2011
RUD 2011-1 | RUD 2011-2 | RUD 2011-3

Selected from the work of Eva Kováčová / Oľga Danglová


Blueprinted tablecloth, 140 x 220 cm. Design by E. Kováčová, made by S. Trnka, 1982.Eva Kováčová became a maker of dolls wearing folk costumes for the ÚĽUV in the 1950s. She started her full time career in the ÚĽUV in 1961. Later, she was promoted to an in-house visual artist of the ÚĽUV.

Designing the clothes for dolls, Eva Kováčová was carefully selecting a type of a folk costume which she then adequately reduced in size and form. She also believed it was important to preserve and emphasize typical regional aspects of folk costumes she made. She designed miniatures of original embroideries or printed patterns. She made imitations of original appliqués and metal accessories – filigree was replaced by coil wire, metal parts were replaced by tinfoil.

She made several collections of turned toys such as baby rattles, dolls, soldiers or animals in the early 1980s. Some of them were made to serve as jigsaw puzzles.

Cornhusk dolls designs are a separate part of the creative work of Eva Kováčová. The cornhusk figures which were marketed as “made in ÚĽUV” souvenirs were very popular in the 1960s and the 1970s. Eva Kováčová came with her own designs in the late 1960s. Later on, she made multi-figural fairy-tale compositions, four seasons’ compositions and sacral works. Her cornhusk nativity scenes which were very unique for that time were very popular shopping items.

In the 1980s, Eva Kováčová redirected her attention to blueprint in the contemporary interior design. She designed interior textiles such as table cloths, dining sets, duvets and pillowcases, curtains, some of them as single pieces, others as collections.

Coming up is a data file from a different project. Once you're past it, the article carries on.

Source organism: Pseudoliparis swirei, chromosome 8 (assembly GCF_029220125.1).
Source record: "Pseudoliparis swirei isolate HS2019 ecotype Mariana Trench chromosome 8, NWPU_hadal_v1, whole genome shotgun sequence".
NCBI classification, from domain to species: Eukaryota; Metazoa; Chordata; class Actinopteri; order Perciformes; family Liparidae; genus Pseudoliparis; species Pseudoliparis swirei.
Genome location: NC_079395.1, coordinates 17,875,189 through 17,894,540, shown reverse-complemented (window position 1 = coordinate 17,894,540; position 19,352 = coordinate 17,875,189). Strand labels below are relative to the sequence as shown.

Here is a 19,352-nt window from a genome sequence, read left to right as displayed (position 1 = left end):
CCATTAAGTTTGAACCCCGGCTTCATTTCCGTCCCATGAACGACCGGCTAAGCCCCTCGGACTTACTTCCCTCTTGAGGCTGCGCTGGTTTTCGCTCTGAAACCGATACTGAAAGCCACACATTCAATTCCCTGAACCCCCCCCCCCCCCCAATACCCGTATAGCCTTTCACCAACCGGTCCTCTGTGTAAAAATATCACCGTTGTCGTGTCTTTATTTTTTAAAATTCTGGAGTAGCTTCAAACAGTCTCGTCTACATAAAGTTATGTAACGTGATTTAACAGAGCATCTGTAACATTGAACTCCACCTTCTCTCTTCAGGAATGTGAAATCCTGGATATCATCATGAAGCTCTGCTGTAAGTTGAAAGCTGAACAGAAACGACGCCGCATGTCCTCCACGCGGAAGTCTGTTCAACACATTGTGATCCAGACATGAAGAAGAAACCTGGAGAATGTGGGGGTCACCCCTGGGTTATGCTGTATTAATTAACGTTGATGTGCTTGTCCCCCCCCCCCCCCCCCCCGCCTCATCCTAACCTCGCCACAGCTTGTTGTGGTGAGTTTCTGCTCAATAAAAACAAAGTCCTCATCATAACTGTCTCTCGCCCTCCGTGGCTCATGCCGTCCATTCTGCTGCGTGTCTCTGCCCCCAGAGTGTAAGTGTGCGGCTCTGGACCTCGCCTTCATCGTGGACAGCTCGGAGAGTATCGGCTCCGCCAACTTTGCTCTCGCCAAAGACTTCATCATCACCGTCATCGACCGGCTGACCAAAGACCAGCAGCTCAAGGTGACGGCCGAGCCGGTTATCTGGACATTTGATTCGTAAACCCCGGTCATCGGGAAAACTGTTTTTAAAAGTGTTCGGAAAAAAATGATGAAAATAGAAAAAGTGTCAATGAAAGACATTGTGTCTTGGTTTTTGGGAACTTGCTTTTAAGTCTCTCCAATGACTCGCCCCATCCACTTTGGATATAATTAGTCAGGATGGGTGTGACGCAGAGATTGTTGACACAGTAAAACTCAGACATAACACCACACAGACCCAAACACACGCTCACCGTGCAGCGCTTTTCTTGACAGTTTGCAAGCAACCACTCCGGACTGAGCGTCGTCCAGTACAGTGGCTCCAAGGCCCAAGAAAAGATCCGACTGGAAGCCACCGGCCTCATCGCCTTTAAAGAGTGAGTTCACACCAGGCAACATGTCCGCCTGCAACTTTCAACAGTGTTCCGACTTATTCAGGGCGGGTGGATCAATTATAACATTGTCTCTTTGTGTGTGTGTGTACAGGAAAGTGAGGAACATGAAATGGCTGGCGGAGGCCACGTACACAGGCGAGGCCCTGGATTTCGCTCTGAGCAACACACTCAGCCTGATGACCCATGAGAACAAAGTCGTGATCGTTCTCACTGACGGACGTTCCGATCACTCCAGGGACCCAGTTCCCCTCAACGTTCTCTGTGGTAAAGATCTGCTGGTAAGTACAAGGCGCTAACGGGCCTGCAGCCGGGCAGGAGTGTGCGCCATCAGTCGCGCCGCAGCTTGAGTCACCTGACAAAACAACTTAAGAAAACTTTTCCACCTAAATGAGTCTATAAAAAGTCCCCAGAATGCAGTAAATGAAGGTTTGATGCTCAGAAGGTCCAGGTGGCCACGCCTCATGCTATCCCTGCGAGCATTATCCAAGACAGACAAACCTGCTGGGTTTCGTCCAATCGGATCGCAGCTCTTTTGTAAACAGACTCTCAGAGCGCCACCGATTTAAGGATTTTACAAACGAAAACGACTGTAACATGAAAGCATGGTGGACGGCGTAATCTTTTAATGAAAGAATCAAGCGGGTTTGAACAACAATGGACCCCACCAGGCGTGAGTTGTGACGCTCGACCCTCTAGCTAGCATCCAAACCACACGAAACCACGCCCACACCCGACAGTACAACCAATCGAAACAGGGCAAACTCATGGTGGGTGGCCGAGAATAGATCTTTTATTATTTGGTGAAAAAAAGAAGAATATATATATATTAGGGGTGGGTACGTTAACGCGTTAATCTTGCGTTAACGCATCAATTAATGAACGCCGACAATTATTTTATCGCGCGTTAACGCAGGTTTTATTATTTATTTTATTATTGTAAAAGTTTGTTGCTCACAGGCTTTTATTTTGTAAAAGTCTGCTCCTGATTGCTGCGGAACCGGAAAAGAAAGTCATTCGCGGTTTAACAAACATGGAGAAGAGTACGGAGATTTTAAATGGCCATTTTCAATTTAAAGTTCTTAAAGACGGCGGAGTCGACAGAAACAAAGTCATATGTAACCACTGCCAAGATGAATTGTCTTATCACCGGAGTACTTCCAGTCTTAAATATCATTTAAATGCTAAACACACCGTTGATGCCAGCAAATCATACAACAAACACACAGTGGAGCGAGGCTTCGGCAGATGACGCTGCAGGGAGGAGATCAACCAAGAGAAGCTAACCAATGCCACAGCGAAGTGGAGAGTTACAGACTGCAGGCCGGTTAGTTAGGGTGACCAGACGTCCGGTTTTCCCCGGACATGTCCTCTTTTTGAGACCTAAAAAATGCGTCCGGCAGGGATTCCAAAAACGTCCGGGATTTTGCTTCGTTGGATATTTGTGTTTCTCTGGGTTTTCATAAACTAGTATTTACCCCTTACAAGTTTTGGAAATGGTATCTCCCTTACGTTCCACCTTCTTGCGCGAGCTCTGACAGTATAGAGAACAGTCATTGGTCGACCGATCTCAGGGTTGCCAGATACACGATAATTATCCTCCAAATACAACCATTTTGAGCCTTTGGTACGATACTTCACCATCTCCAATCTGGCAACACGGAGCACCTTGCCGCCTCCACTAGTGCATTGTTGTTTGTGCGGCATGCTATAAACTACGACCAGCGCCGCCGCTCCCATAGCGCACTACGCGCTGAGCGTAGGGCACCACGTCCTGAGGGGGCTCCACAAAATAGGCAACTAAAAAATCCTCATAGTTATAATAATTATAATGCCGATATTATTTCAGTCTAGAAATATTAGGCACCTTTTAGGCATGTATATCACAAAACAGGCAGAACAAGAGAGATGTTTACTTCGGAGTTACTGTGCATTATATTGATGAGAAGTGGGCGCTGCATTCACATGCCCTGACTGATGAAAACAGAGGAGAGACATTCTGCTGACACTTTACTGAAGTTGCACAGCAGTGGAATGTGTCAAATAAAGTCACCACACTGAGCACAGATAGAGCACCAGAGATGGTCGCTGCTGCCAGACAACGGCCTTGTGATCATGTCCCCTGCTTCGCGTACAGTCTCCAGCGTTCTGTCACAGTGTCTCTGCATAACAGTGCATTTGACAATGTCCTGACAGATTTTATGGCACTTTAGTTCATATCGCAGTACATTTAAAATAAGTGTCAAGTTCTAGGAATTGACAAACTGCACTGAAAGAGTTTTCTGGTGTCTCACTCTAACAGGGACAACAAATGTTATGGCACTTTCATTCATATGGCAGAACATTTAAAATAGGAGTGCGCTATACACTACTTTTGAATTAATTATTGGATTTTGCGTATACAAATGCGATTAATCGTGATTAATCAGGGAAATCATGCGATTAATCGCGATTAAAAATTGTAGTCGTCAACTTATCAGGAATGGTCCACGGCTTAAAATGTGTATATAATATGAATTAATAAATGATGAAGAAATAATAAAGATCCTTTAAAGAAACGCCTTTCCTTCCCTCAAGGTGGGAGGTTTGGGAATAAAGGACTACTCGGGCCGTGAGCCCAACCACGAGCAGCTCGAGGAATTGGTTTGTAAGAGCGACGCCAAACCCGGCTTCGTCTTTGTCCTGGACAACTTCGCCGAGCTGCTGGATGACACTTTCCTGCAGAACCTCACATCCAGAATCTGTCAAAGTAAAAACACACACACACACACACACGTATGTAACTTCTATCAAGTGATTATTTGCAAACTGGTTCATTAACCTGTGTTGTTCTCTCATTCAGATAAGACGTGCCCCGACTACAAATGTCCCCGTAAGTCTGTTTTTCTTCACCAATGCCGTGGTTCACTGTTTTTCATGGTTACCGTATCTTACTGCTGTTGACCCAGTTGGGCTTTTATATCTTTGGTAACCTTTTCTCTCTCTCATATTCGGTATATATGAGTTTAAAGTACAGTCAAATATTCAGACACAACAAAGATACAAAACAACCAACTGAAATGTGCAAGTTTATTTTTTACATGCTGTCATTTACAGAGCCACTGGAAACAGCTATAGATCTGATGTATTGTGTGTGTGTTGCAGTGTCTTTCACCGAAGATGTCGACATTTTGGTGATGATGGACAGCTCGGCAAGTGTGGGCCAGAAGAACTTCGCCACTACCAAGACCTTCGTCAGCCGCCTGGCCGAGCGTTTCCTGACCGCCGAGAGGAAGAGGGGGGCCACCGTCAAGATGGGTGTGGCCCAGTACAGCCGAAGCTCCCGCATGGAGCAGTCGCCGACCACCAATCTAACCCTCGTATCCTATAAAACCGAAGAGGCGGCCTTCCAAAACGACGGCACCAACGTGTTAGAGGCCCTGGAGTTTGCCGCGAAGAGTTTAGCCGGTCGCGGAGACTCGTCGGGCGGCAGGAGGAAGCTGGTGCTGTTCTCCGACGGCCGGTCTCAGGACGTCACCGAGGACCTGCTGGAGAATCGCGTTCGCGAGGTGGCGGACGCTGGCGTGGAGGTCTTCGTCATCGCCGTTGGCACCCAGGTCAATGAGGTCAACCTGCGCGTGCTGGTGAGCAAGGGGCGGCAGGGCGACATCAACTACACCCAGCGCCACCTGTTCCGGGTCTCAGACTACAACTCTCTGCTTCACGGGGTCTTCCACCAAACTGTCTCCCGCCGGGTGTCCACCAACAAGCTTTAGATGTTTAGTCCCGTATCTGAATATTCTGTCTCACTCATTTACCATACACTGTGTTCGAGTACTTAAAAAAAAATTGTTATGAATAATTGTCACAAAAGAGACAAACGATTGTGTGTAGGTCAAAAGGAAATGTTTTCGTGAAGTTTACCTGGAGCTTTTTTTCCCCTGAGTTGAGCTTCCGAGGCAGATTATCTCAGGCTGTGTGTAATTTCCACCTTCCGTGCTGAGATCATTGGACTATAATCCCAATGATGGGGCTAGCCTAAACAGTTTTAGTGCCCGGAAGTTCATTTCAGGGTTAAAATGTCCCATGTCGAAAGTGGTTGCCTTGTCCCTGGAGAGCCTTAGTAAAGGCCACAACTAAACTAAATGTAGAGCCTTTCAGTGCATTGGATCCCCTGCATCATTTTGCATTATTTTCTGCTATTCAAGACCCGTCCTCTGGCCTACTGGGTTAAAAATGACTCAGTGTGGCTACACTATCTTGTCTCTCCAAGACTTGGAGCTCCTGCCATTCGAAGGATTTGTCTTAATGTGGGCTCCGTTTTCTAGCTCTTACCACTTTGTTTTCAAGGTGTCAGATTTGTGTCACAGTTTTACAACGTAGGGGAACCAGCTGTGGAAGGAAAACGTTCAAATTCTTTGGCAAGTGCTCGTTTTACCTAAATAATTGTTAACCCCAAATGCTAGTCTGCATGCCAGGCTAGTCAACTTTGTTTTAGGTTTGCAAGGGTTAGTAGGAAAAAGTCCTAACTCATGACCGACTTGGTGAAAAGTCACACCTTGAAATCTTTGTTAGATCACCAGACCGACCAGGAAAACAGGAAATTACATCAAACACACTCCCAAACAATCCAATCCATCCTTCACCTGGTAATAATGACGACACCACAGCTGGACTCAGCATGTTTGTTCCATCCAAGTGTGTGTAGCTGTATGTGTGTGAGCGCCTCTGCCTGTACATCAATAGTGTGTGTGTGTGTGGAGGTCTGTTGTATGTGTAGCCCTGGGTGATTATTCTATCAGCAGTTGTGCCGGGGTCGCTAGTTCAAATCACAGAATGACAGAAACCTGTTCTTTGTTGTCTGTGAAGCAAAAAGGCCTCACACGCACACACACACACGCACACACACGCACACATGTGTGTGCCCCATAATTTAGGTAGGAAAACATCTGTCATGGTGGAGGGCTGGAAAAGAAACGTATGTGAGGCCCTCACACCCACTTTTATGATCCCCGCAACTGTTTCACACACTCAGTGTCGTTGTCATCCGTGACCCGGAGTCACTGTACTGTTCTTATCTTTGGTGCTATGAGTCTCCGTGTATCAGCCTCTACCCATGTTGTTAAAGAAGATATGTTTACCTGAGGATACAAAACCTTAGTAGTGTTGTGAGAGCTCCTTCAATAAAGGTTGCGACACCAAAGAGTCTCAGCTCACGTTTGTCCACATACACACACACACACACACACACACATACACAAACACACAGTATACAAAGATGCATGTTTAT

In the late 1980s, Eva Kováčová designed fashionable skirts and two-piece suits which were decorated with blueprint patterns. Besides, she designed coats made from cloth and raw wool cloth. She used men´s folk costume patterns for women blouses and combined them with laces, embroideries and hand-made strip linen. Eva Kováčová also designed slippers and felt boots (suing the archaic multi-strand weft technique). She got inspiration from the designs of Kamila Rauchová.

When she stopped working for the ÚĽUV in the early 1990s, Eva Kováčová has not lost contact with manual production. She has revived her rag doll designs.

Work of Eva Kováčová has been included in several exhibitions organised by the ÚĽUV. Her dolls wearing miniature folk costumes were repeatedly awarded at the renowned International biennial of regional dolls organised between 1974 – 2000 in Cepelia, Poland.

 


Further articles magazine Craft, Art, Design 03/2011:  

 

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